Concentration of transcription products containing different parts of RPGRIP1 was studied by qRT-PCR using retinal cDNA from RPGRIP1+/+ and RPGRIP1−L/−L beagle dogs; both with no clinically observable visual dysfunction. In the retinal cDNA population, marked differences were observed in copy numbers between each exonic fragment. The transcript fragment encompassing exons 2 and 3 (exon 2/3) was the most abundant transcript in both RPGRIP1+/+ and RPGRIP1−L/−L retina (Figure 2). Another five regions (exons 10/11, 13/14, 14a/15, 19/20, and 21/22) had transcript levels about ten-fold lower than exon 2/3. The transcript fragment with the lowest measured abundance was exon14b/18, an alternative transcript of exon 14a/15 with variant splice donor and acceptor sites. The relatively reduced level of transcripts containing exons 10/11 and 13/14 compared to exons 2/3, indicates that rather little use is made of the alternative transcription start sites in exons 6 and 13. The absolute level of RPGRIP1 transcripts did not differ substantially between RPGRIP1+/+ and RPGRIP1−L/−L retina. This finding was consistent both for randomly primed and Oligo dT primed cDNA populations (data not shown).

Figure 2. Quantitation of cDNA fragments of different exonic regions of RPGRIP1.

Retinal cDNA populations were analysed by quantitative RT-PCR in beagles of RPGRIP1+/+ (blue) and RPGRIP1−L/−L (red) genotypes. The absolute copy number of molecules in equal amounts of template cDNA is shown on a log scale. Each fragment was assayed in triplicate (technical replicates) and two replicate experiments and copy numbers of DNA molecules were calculated by comparison with control sequences cloned into plasmids.

Allelic Variation of the polyA Tract

1. Relative sizing of PCR products.

The mutation associated with cord1 in a MLHD research colony was a 44 bp insertion (RPGRIP1 insertion) containing a polyA29 tract [8]. Mononucleotide homopolymers are over-represented in many genomes and likely to be unstable during DNA duplication because of slipped strand mispairing, a process that is best characterized in prokaryotes [15], [16], [17], [18]. We hypothesised that the polyA tract of the RPGRIP1 insertion has size variation resulting in the use of different reading frames downstream of the insertion in different individuals. Initially we attempted to examine the sequence of RPGRIP1 insertions in MLHDs from the pet population that were RPGRIP1−/− by PCR and direct sequencing from both strands. However, using either strand, the sequence read was invariably distorted towards the end of the polynucleotide tract (Figure S1) preventing interpretation. Instead, the PCR amplification products were sized by capillary gel electrophoresis to deduce the size of the polyA tract. For animals from the original colony population of Mellersh et al. [8] a mixture of PCR products were amplified, ranging from 109 bp to 116 bp, with the highest peak at 114 bp (Figure 3b, 3d). Although accurate determination of the length of the polyA run using PCR was problematic, the size range and the position of the highest peak observed by capillary electrophoresis was consistent within individuals when repeated, and consistent variations between different individuals suggested allelic variation of the polyA insert length.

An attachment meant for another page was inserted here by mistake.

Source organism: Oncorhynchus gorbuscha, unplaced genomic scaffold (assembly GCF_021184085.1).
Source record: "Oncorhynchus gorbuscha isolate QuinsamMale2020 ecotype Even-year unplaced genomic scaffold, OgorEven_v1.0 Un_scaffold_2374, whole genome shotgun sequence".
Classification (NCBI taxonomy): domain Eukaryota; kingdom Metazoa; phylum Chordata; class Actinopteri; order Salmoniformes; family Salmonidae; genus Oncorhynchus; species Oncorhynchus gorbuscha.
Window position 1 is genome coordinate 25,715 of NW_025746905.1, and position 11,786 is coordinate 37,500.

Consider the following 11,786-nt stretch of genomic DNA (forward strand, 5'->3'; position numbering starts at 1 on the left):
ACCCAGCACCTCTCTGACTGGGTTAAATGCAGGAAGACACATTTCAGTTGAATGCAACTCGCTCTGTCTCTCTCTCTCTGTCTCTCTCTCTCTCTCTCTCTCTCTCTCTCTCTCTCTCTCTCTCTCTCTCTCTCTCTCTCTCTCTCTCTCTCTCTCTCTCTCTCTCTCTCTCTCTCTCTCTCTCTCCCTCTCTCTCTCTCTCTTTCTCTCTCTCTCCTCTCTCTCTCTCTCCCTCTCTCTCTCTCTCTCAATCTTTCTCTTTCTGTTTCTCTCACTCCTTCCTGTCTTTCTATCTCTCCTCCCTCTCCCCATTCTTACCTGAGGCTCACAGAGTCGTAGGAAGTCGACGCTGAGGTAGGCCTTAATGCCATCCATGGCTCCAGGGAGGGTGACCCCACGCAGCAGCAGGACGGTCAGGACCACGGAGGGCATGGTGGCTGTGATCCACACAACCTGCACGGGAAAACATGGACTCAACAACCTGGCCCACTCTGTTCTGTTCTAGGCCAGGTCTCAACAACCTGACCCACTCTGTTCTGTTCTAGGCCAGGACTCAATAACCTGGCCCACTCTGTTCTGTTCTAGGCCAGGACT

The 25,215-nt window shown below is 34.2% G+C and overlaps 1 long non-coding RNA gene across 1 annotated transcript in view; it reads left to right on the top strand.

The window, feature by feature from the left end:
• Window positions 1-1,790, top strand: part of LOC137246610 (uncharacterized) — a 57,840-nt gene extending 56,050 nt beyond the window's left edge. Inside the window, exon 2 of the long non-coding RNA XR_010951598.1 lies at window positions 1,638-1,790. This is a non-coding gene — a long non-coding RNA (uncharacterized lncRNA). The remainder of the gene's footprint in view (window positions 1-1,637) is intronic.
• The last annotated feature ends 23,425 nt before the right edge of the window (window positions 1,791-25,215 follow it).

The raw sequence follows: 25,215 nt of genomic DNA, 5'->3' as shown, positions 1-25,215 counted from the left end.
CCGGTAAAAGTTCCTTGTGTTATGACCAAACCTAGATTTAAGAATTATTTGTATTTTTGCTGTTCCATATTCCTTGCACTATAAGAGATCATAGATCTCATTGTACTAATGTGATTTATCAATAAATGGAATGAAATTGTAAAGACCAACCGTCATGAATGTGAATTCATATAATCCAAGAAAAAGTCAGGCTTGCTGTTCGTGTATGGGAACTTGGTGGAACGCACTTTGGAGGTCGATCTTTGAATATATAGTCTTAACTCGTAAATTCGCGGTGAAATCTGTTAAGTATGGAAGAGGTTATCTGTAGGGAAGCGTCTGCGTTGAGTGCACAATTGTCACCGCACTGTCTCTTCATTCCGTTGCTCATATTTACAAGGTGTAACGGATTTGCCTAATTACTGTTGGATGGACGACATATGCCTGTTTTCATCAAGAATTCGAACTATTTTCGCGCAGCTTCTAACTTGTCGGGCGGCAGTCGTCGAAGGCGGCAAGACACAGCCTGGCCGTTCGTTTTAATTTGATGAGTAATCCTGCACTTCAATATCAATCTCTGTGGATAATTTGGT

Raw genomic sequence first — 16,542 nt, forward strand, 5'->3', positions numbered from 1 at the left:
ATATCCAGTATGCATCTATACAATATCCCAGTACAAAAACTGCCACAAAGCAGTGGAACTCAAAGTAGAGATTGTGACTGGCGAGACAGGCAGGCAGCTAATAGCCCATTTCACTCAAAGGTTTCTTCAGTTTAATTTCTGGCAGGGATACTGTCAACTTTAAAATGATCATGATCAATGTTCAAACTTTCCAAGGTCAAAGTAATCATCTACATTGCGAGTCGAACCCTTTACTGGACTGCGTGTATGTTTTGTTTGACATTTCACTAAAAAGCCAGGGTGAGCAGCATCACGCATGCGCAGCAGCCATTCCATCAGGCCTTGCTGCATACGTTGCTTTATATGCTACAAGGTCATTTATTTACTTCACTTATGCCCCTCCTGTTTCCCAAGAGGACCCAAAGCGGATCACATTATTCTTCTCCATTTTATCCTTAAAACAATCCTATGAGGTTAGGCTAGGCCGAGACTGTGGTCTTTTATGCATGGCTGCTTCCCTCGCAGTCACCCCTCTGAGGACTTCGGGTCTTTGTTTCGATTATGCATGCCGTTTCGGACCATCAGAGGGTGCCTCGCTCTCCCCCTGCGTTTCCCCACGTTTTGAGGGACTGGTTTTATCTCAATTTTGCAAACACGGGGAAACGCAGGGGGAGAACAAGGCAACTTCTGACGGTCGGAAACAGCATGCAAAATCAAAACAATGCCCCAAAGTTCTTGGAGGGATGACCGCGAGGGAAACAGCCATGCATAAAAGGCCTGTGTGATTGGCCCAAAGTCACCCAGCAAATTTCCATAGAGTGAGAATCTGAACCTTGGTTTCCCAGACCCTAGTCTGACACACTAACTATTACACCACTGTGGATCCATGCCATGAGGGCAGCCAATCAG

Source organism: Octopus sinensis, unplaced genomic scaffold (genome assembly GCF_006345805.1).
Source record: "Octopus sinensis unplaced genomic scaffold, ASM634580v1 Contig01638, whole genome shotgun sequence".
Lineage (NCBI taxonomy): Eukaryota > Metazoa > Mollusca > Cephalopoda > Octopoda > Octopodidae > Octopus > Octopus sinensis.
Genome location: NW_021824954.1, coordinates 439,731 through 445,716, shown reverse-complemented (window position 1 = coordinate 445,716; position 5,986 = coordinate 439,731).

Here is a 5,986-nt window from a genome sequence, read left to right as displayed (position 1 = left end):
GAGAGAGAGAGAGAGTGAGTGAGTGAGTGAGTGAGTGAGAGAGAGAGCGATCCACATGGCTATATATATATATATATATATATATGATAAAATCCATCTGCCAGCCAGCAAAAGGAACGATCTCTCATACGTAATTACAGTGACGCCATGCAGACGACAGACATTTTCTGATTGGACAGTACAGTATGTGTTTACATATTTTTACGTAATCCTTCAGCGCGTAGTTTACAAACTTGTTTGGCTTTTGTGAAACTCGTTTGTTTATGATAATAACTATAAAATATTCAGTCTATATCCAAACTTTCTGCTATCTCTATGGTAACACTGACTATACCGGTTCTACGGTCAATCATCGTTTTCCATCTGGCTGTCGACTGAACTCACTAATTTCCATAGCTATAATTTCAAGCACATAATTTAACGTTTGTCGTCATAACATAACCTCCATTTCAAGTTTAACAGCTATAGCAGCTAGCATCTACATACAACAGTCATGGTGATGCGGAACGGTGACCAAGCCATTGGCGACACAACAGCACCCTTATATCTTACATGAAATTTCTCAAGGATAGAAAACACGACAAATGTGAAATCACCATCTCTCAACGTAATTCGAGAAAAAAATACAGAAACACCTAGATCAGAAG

Figure 3. Capillary electrophoresis of PCR products containing the polyA tract.

PCR amplicon spanning the RPGRIP1 polyA insertion was sized by capillary gel electrophoresis. The common electropherogram peak pattern from RPGRIP1−/− MLHDs is represented by dogs MLD7 (b: late-onset affected, 9 y) and MLD4 (d: mid-onset affected, 5 y). In dogs MLD11 (a: clinically normal, 5 y) and MLD6 (c: clinically normal, 9 y), the highest peak in each electropherogram was shifted by 1 bp, to ‘113’, compared to the common PCR fragment peak pattern ‘114’. Note that the majority of the RPGRIP1−/− dogs examined including both clinically affected and normal dogs showed the ‘114’ pattern. Direct cloning and haplotype analysis confirmed MLD6 as heterozygous for polyA28/29 while the ‘114’ pattern corresponded to polyA29/29.